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The Top 10 Scandals in Academic Economics That You've Never Heard Of
I’ve covered dozens of academic scandals — this article covers 10 more quick ones. Each one could probably be worthy of its own self-contained investigative article if I really wanted to milk this content for all it is worth. Which is kind of the point I am driving at here: there is such an infinite, endless ocean of corruption in academia that I can easily afford to give 10 big article ideas away on a whim, and not skip a beat. There will always be more corruption tomorrow.
Most corruption in academia goes unpunished simply because the media has no incentive to cover it since the general public does not care enough for them to justify sinking resources into covering it, so there is very little media coverage, so universities bear no public costs for sweeping it under the rug (sweeping under the rug is almost always the end result). This weird, corrupt equilibrium exists precisely because nobody in the public cares about social science research. When an economist, sociologist, or political scientist engages in research misconduct, it is almost always met with a resounding shrug from the public.
This is where Karlstack comes in: I have carved out a niche and provide value in covering the endless ocean of corruption that the mainstream media has no incentive to cover. Here are just a few of the scandals I have covered this year:
I broke 4 of these stories on Tucker, most recently 2 days ago:
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The North American Industry Classification System (NAICS) is a classification of business establishments by type of economic activity. The codes look like this:
This makes Table 10 of the Appendix of the paper Concentrated Capital Losses and the Pricing of Corporate Credit Risk by Emil Siriwardane, a professor at Harvard Business School, so utterly jaw-dropping:
It is hard to overstate how epic this error is. Half of Karlstack's readers are math, finance, accounting, and economics professors, so the error in log(NAICS) is self-evident to them. The other half of Karlstack readers probably haven’t seen log() since high school math class (if at all) and therefore justifiably have no clue what it means.
I will try to explain it as simply as possible. Imagine there was a physics PhD student that thought hydrogen has a greater atomic weight than carbon because H is later in the alphabet than C… and he used this result in his dissertation. Do you think that this chemist would be rewarded with a tenure track job at Harvard chemistry department? Would that chemist be awarded chemistry researcher of the year?
Of course not. It is a testament to how corrupt and useless the field of finance is that Emil was hired at Harvard on the basis of this fraudulent log(NAICS) paper. Other fields, such as medicine, ban such people. Not finance. In finance, such fraud fasttracks you to the inner circle.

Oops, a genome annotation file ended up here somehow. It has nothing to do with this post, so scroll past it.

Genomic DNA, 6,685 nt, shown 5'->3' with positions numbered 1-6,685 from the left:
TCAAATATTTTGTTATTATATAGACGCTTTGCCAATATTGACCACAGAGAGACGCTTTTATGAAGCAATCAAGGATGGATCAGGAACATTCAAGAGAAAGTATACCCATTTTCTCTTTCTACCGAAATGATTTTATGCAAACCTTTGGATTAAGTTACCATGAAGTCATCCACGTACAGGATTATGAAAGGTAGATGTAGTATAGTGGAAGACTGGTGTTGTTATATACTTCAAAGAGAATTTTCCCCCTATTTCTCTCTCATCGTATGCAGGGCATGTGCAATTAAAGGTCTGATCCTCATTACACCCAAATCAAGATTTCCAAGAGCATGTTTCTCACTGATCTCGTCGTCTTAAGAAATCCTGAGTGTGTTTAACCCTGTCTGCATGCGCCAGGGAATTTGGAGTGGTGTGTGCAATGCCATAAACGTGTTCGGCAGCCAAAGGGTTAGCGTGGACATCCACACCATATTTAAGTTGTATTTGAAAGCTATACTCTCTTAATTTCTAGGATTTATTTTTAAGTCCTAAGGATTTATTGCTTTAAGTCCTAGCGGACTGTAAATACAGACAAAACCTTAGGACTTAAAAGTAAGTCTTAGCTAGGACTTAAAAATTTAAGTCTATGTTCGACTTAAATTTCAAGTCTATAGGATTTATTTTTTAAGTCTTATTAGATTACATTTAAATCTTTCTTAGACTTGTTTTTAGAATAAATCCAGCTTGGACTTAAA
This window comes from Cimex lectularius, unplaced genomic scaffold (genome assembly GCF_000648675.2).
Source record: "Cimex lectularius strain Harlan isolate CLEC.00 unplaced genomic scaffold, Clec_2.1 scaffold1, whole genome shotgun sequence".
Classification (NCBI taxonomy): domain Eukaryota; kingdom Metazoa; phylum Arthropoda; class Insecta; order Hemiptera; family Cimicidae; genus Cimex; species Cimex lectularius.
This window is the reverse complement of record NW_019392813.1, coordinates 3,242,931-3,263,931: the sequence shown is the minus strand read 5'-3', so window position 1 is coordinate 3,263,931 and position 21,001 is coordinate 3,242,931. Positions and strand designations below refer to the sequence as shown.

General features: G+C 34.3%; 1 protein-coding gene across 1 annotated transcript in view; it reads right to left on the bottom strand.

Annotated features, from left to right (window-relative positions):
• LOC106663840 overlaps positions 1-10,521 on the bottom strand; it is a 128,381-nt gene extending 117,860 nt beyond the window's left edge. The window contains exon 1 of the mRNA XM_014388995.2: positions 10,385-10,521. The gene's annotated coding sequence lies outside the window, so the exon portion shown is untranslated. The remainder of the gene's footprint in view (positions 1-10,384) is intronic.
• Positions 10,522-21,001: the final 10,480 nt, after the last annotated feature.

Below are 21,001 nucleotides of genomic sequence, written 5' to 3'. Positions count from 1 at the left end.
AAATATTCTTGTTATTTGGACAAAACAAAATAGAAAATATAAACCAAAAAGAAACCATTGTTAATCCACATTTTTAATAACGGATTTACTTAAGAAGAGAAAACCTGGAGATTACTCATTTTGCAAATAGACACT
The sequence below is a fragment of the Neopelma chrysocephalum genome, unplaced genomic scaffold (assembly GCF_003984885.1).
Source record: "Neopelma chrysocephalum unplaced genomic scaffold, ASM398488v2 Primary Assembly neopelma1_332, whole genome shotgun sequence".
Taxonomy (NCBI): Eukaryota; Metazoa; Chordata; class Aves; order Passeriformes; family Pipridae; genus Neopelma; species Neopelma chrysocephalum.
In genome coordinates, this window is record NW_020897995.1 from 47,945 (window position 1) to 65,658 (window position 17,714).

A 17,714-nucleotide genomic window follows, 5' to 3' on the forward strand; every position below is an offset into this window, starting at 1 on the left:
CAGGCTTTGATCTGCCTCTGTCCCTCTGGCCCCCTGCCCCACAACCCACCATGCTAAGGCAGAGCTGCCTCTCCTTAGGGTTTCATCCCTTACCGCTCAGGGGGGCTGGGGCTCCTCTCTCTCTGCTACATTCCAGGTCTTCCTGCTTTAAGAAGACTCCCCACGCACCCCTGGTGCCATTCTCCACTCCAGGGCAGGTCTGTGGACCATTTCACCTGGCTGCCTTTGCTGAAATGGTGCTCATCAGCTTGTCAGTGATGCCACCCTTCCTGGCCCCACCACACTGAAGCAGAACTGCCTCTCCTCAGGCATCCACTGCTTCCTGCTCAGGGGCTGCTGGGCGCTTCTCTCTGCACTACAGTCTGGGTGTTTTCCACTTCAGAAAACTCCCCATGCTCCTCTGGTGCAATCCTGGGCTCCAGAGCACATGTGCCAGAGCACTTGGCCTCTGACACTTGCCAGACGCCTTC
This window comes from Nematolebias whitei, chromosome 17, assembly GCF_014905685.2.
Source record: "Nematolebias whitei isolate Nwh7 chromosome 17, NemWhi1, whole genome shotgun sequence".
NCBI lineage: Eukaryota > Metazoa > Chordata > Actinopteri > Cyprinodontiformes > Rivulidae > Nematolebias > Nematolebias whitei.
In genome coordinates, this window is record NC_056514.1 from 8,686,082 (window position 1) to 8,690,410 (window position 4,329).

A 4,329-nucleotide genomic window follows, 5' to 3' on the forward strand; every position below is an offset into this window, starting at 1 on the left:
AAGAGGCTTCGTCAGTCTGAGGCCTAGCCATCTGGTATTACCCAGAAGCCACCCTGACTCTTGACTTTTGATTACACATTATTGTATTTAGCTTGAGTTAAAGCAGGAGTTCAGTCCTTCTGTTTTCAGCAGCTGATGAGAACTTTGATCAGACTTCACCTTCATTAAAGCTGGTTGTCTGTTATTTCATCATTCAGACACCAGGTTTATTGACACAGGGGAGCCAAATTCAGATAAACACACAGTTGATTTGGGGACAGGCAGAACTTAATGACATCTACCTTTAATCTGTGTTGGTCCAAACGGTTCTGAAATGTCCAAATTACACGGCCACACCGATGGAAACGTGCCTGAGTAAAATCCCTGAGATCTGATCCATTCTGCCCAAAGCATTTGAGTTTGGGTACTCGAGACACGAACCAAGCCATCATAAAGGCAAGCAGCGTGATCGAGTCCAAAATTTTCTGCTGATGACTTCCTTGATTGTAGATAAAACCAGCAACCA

HBS chose to hire the guy who was widely known for blatant fraud over every other candidate. Why? Because Emil’s advisor has won a Nobel prize in economics. This gets to the crux of the whole game: finance academia is about prestige and nepotism, not merit.
I want to stress that log(NAICS) is not an 'innocent mistake'. It was deliberate and brazen intellectual dishonesty. Upon being confronted at a UChicago seminar as to why he took log(NAICS), Emil said he would fix the mistake. The next day, he had “fixed” the table.
This is in spite of the fact that the data were restricted to on-site access in Washington, DC. He would’ve had to fly to DC, fixed his code, run the code, and then flew back to Chicago all within the same day.
Upon “fixing” his code from log(NAICS) to NAICS, his results didn’t change — coefficients, standard errors R^2 values — all remained identical. This is the biggest red flag for fabricated data that I could possibly imagine. This is a common theme that I see in my investigations: the cover-up really is always worse than the crime, and always makes the professor look super guilty. Professors are hilariously bad at covering up their fraud.
Proprietary data, of course, so nobody can replicate it.
Maybe the funniest / saddest part of this scandal is how Noah Smith, the golden boy of neoliberal soyboy Twitter (and prolific Substack blogger) reacted. He holds an economics PhD from UMich, he was a finance professor at Stony Brook, he has written about economics for decades, and yet he clearly doesn’t understand the problem with log(NAICS). A finance professor who doesn’t understand what industry fixed effects are… is amazing. Maybe that is why he is a failed finance professor.
#9: Vladimir Putin Plagiarized his Economics PhD
You may be surprised to find out that Vladimir Putin was awarded a PhD in economics in 1997 from the St. Petersburg Mining Institute, with a thesis titled The Strategic Planning of Regional Resources Under the Formation of Market Relations.
The Brookings Institution then found in 2006 that most of this thesis was copied “almost word-for-word” from the 1978 management text “Strategic Planning and Policy,” by University of Pittsburgh professors William R. King and David I. Cleland.
Yeah, that sounds about right.
Putin’s dissertation may be totally plagiarized but fear not! That hasn’t stopped many people in the economics profession from thriving. Maybe after Putin is done with the war in Ukraine, he can co-author a paper with Paul Pinkham-Goldsmith from Yale School of Management:
#8: The Wrath of Tarun Chordia
Bill Schwert is a finance professor at the University of Rochester who retired last year. He was also the managing editor at the Journal of Financial Economics from 1996 to 2021, during which time he accumulated a treasure trove of data on referees in the finance profession. Upon retiring, Schwert released that data to the world and doxxed all the internal JFE referees. Schwert *knew* this was highly confidential information, he *knew* that careers would be ruined. The fact that he did it anyways is deeply, deeply, funny. I am sure he enjoyed every minute of it.
I can only speculate as to his motives. I imagine they are 50% a quixotic plea for an improved refereeing process, and 50% a huge, spiteful middle finger to a corrupt profession as he was walking away. Either way, a legendary retirement stunt.